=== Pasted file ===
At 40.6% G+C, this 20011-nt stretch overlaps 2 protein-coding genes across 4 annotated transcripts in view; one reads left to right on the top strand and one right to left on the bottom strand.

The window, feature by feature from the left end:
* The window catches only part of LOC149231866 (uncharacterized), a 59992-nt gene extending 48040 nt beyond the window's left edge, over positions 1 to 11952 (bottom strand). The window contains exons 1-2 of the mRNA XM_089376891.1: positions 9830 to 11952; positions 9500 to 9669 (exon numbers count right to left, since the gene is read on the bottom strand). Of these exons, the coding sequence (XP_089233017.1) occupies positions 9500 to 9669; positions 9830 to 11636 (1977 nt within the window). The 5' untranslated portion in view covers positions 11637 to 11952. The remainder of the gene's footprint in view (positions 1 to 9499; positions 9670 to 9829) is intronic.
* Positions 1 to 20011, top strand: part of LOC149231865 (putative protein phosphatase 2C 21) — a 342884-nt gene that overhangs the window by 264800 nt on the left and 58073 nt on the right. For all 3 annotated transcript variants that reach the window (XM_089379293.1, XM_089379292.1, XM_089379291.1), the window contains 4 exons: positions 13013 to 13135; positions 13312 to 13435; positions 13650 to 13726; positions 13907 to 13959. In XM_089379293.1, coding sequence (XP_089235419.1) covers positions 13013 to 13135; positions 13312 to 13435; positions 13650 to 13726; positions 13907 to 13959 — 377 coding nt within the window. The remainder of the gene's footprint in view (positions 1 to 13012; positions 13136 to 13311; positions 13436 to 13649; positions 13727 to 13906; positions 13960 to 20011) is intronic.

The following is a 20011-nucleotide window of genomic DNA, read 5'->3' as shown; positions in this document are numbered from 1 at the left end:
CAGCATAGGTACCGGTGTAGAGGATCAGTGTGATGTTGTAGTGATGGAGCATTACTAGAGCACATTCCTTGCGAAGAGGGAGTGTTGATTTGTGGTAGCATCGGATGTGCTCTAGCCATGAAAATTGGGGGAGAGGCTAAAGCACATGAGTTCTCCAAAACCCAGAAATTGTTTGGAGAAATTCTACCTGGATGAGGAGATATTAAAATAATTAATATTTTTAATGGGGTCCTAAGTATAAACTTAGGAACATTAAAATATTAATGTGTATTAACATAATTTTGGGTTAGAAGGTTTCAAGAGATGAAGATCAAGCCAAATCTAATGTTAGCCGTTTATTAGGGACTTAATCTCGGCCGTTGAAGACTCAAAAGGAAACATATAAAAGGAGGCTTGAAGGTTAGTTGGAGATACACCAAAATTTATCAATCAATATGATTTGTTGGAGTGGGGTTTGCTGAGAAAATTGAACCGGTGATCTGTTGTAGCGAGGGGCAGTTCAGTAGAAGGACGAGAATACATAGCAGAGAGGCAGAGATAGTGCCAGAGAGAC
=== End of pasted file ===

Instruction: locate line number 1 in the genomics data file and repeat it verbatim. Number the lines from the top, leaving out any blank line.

At 40.6% G+C, this 20011-nt stretch overlaps 2 protein-coding genes across 4 annotated transcripts in view; one reads left to right on the top strand and one right to left on the bottom strand.